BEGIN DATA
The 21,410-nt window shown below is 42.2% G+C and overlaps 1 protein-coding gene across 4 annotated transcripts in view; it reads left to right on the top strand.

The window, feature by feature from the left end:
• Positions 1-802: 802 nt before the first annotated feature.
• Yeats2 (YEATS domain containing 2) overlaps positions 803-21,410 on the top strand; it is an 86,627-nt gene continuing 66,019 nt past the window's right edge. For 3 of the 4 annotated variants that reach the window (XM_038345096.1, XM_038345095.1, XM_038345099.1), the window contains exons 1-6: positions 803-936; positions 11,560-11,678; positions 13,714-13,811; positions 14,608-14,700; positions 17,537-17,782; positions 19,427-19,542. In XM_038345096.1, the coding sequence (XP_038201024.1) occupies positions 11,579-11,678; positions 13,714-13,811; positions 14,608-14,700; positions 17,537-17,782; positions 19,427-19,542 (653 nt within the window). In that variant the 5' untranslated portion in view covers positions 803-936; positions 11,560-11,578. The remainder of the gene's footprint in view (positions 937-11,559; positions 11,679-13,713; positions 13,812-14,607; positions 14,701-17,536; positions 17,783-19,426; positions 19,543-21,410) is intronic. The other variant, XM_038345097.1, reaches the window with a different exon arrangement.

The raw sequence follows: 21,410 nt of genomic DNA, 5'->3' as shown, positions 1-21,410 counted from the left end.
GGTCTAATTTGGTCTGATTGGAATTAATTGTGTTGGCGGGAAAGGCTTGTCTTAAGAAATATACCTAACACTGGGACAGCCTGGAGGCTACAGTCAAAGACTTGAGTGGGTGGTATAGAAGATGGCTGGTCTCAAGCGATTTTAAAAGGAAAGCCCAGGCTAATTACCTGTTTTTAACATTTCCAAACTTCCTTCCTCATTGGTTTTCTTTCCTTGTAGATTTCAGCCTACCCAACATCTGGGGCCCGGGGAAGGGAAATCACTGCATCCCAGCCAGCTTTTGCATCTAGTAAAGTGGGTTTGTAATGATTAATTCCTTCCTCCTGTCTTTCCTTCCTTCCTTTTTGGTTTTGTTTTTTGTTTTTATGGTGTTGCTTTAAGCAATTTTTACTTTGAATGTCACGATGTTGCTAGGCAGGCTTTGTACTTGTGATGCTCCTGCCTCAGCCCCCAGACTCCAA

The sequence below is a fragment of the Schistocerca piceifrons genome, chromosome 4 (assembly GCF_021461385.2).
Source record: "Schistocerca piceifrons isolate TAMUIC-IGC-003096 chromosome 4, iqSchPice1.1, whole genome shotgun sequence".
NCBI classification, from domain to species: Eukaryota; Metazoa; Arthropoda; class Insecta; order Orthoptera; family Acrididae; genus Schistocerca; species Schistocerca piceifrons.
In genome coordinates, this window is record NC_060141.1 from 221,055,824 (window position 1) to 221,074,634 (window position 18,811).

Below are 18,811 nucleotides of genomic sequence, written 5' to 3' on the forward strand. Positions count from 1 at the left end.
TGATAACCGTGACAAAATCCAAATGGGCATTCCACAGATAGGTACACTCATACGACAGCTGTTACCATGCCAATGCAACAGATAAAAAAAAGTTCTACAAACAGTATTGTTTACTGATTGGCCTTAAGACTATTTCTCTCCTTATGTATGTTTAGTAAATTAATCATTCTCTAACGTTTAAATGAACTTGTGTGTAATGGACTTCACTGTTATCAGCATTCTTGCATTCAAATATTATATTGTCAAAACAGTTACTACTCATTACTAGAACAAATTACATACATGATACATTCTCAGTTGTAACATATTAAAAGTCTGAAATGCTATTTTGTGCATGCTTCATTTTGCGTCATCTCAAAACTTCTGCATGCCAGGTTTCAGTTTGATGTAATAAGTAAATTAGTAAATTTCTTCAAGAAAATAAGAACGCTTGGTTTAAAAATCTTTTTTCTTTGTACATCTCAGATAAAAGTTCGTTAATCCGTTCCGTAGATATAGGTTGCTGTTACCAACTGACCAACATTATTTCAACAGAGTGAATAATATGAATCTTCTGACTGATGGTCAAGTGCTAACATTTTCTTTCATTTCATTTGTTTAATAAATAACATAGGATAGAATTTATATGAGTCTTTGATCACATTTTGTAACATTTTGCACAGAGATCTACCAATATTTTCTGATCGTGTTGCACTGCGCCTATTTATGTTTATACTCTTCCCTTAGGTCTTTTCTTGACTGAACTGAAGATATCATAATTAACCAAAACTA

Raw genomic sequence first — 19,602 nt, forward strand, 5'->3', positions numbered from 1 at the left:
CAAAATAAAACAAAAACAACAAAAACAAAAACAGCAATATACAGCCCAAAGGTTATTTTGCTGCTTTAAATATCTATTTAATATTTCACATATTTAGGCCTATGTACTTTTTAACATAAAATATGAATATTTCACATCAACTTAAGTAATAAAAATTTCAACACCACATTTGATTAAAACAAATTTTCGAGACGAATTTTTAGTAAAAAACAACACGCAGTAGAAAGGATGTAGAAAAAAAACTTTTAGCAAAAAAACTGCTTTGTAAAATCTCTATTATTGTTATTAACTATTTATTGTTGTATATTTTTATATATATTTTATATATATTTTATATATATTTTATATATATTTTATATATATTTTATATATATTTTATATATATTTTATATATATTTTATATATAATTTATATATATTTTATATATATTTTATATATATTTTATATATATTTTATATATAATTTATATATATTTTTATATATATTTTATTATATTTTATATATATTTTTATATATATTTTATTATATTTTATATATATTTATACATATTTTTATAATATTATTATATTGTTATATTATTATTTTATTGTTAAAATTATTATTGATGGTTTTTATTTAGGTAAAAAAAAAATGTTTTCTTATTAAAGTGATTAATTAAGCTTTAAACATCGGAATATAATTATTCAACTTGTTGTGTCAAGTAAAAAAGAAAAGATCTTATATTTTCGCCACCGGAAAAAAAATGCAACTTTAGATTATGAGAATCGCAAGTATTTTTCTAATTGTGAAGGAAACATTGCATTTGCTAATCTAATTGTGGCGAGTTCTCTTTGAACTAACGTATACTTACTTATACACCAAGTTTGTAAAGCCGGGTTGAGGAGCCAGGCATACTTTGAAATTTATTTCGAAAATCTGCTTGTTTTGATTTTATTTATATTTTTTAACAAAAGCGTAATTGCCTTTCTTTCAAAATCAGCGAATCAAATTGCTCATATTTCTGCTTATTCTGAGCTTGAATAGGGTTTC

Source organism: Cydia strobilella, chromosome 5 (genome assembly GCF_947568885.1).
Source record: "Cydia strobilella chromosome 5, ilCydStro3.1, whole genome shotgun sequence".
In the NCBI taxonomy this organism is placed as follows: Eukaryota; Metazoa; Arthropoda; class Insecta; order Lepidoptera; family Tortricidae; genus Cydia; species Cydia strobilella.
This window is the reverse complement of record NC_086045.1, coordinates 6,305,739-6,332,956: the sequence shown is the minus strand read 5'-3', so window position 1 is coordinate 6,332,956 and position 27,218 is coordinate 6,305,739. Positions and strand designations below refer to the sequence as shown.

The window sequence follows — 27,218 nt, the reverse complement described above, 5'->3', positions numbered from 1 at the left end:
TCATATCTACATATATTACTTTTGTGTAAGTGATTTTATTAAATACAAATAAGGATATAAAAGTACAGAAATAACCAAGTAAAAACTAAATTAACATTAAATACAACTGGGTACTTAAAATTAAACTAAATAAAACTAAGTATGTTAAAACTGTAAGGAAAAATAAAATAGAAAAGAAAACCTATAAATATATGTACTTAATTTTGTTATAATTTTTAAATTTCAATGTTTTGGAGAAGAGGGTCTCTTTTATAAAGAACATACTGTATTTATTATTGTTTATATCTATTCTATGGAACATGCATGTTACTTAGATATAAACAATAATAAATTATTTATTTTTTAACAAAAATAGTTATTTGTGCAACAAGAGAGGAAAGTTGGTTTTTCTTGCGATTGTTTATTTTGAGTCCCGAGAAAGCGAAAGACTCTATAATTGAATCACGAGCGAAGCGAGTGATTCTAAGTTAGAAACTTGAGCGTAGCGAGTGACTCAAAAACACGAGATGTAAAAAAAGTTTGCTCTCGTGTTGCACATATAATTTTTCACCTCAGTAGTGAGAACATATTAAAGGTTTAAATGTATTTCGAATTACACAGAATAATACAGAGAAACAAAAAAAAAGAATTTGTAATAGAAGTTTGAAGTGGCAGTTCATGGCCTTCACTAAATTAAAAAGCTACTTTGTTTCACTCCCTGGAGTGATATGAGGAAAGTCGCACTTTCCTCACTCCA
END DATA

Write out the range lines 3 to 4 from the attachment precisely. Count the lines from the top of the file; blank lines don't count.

• Positions 1-802: 802 nt before the first annotated feature.
• Yeats2 (YEATS domain containing 2) overlaps positions 803-21,410 on the top strand; it is an 86,627-nt gene continuing 66,019 nt past the window's right edge. For 3 of the 4 annotated variants that reach the window (XM_038345096.1, XM_038345095.1, XM_038345099.1), the window contains exons 1-6: positions 803-936; positions 11,560-11,678; positions 13,714-13,811; positions 14,608-14,700; positions 17,537-17,782; positions 19,427-19,542. In XM_038345096.1, the coding sequence (XP_038201024.1) occupies positions 11,579-11,678; positions 13,714-13,811; positions 14,608-14,700; positions 17,537-17,782; positions 19,427-19,542 (653 nt within the window). In that variant the 5' untranslated portion in view covers positions 803-936; positions 11,560-11,578. The remainder of the gene's footprint in view (positions 937-11,559; positions 11,679-13,713; positions 13,812-14,607; positions 14,701-17,536; positions 17,783-19,426; positions 19,543-21,410) is intronic. The other variant, XM_038345097.1, reaches the window with a different exon arrangement.